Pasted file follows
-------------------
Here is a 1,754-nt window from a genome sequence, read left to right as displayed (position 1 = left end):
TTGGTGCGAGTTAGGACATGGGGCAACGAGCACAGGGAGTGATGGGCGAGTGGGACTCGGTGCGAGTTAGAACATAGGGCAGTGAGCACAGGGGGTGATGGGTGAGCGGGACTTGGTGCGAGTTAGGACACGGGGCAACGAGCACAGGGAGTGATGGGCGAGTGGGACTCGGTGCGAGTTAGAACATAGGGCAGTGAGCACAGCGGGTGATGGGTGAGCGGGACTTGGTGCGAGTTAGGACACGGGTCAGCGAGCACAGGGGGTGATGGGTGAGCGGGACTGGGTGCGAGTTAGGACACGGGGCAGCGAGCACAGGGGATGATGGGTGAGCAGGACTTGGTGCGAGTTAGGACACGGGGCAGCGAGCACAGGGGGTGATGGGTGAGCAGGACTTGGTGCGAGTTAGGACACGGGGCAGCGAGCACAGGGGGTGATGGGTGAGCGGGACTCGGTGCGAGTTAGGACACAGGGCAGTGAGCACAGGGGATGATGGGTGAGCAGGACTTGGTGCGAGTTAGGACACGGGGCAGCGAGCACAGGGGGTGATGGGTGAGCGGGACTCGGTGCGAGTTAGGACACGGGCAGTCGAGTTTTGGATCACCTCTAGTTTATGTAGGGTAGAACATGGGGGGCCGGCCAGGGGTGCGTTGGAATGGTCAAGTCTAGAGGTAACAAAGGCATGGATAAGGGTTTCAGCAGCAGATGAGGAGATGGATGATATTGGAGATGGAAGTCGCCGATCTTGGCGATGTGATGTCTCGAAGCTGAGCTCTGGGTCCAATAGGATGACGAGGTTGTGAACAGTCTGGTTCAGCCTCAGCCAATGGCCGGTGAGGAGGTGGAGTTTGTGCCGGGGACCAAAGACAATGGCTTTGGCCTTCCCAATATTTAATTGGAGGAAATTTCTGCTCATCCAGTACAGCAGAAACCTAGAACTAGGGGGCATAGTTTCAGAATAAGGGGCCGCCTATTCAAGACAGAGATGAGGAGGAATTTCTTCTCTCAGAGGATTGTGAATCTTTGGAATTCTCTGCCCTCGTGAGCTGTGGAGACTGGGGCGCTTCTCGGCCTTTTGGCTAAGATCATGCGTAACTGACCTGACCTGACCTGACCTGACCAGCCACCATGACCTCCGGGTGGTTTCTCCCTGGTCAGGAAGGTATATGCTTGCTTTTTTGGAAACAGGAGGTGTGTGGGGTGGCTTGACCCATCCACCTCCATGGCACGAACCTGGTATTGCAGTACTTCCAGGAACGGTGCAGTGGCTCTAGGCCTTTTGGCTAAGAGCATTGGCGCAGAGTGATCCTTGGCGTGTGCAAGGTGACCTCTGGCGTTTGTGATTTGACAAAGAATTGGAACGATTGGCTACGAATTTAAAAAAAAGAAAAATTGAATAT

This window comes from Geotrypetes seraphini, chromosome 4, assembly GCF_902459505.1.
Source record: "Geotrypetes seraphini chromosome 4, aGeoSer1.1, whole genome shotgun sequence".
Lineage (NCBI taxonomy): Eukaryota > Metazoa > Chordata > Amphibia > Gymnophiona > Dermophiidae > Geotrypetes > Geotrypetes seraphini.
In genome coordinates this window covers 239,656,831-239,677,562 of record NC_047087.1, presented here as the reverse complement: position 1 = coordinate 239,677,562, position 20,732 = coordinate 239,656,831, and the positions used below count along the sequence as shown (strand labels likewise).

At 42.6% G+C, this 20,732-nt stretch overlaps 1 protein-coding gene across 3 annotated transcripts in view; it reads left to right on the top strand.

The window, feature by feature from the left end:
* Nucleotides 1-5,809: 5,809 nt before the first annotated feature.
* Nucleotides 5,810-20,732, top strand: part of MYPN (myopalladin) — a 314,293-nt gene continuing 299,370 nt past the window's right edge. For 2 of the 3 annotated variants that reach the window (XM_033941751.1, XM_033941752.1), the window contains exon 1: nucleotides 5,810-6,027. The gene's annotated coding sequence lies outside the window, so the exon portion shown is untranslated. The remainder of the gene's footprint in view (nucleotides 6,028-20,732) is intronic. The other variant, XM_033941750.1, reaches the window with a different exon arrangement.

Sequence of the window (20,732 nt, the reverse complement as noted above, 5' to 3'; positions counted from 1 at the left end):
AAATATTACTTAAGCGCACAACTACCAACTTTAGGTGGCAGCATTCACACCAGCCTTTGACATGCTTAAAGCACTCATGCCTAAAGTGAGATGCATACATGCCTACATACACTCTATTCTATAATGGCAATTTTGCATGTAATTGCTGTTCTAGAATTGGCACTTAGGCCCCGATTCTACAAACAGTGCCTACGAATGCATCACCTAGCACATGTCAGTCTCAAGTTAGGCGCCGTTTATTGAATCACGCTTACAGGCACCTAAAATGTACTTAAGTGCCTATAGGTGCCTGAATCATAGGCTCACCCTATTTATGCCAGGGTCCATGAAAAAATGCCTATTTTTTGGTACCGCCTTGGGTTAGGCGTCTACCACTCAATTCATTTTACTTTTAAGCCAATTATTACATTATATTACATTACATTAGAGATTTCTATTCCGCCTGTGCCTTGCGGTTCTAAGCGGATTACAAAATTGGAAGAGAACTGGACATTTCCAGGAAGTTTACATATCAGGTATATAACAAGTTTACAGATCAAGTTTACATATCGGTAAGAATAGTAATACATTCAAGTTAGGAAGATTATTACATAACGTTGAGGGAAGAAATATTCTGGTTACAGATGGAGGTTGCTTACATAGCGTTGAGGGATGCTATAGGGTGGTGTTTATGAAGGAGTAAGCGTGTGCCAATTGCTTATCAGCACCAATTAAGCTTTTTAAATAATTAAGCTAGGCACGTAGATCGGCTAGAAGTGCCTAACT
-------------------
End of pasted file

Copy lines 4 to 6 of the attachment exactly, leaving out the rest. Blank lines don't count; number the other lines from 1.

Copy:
Source record: "Geotrypetes seraphini chromosome 4, aGeoSer1.1, whole genome shotgun sequence".
Lineage (NCBI taxonomy): Eukaryota > Metazoa > Chordata > Amphibia > Gymnophiona > Dermophiidae > Geotrypetes > Geotrypetes seraphini.
In genome coordinates this window covers 239,656,831-239,677,562 of record NC_047087.1, presented here as the reverse complement: position 1 = coordinate 239,677,562, position 20,732 = coordinate 239,656,831, and the positions used below count along the sequence as shown (strand labels likewise).